The T.H.E. Eliminator was created by established BMX racer and mountain biker Toby Henderson. The alloy rim used an integrated, round plastic strip to reduce the surface area that might pinch the tire, or at the time, a tube. The idea didn’t quite catch on, mostly due to the weight of the system and the difficulty of installing a tire.

Jumping ahead a decade, Schwalbe’s Procore looked promising. The system was a low-volume, inflatable bumper that was installed before the tire - basically, a mini tube in a regular tubeless setup. Cost and complication seemed to be limiting factors, plus some rims didn’t handle the additional forces well.

Finally, an influx of foamy mousse-style inserts came from brands like Flat Tire Defender, CushCore, and RimPact, to name just a few in the sea of pool noodles. Henry Quinney conducted a test with six of his favorites on a test rig back in July, 2021. Who did it first is tricky to say since they exist in various iterations and originally stem from the moto world.




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Integrated Frame Storage - Specialized SWAT box, 2015

Back in 2015, Mike Kazimer tested a 2016 Specialized Stumpjumper, which was the first mountain bike to feature in-frame storage. Specialized has been working on their SWAT (Storage for Water, Air and Tools) for some time, with products like their Conceal Carry tool that hides allen keys in the steer tube, but this took frame construction to the next level.

In recent years, we’ve seen a whole rash of companies take advantage of the properties of carbon fiber to cut away portions of tubes in favor of storing goods inside the frame. Unfortunately for Specialized, they only hold a patent on how the door to the compartment functions, and are no longer the only company to offer this feature. Competition is healthy, though, because they now offer the same feature in the Stumpjumper EVO alloy frame.




The setup w 11-36t cassette.

Clutch Derailleurs - Shimano Zee

It wasn’t Shimano’s XTR or Saint that first introduced the clutch to the derailleur cage, but their more affordable Zee family. The 10-speed derailleur started calming down chain oscillations back in 2013. They may detract from the sensitivity of the rear suspension, but holy moly, did they ever make your bike quieter.

SRAM wasn’t too far behind in this game either and also released their take on the derailleur cage clutch in 2013.

A few years later, TRP entered the drivetrain market. Through the rigors of World Cup racing, John Hall, Aaron Gwin’s mechanic, took the idea of fixing the derailleur in place and created the “Hall lock” - a switch that clamped down on the derailleur’s B-bolt where the derailleur mounts to the hanger.

Like front derailleurs, you’d be hard pressed to find a bike that doesn’t have a clutch derailleur - even road bikes have them now.




2019 Specialized Stumpjumper

Sinusoidal Chainstay Protectors - Specialized, 2019

As one of the largest mountain bike brands on the planet, you’d expect Specialized to bring a few “firsts” to the table. Although a padded chainstay protector isn’t the wildest innovation, Specialized sunk time to research exactly where the chain contacts the frame. Wave patterns form as the chain whips up and down, landing frequently in the same place, hence the peaks and troughs introduced to the protector on the 2019 Stumpjumpers.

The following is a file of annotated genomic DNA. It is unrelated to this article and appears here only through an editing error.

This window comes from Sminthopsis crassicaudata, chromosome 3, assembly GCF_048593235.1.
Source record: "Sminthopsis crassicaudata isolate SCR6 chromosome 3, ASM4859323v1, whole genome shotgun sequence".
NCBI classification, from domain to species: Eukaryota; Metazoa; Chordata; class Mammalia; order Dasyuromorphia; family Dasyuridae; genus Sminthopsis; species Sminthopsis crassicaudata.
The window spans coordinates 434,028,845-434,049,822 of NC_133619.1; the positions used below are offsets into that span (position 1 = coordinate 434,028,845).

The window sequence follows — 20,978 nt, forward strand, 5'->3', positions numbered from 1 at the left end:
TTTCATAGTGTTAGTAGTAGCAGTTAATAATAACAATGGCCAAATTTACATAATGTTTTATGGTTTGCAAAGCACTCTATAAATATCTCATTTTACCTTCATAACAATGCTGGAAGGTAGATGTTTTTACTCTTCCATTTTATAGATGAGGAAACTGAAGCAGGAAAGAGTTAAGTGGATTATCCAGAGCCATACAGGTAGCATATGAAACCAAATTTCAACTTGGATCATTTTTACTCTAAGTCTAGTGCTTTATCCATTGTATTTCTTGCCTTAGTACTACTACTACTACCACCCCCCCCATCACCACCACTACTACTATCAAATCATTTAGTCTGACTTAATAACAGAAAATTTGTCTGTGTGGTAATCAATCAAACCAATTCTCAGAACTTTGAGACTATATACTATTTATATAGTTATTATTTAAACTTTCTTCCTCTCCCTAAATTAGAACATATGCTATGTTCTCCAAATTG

Soon after, tons of other brands followed suit and added their variation on the protector. What resulted was quieter bikes all around, something that any rider will tip their hat for.




North Shore Rack 6

Vertically Oriented Bike Racks - North Shore Racks, 2004

Unless you’re rocking a flat-deck pickup truck, hauling more than two bikes can be a challenge due to ground clearance and handlebar interference. North Shore Racks found a solution for both almost by chance. By draping the bike over a neighbor's fence, the idea to hang the bike from the fork crown was born.

That proved to be highly effective, and since that eureka moment vertically orientated racks have taken off. Some brands go about mounting the front wheel in a basket, while others reverse the bikes’ position and hang them by the handlebars.

Whichever way works for you, we can all be glad that we don’t have to clamp them by the top tube on those old-school racks.



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Lightweight/Convertible Full-face Helmets - Troy Lee Designs Edge

Most people would recognize the flashy paint work and logo that promptly lets you know that this could only be the work of Troy Lee, but the helmet is also a product of TLD’s as well. The Edge debuted in 1997, just a year before Giro’s iconic Switchblade. It wasn’t a motorcycle helmet repurposed. This bucket featured a removable chin-bar for any style of mountain biking at the time.

Fashion comes in cycles, and so the detachable chin-bars met their fate, and increased coverage at the rear of half shell helmets began with the Giro Xen. What led to this was possibly the evolution in bike design; as trail bikes become more capable riders wanted more coverage than a typical XC lid.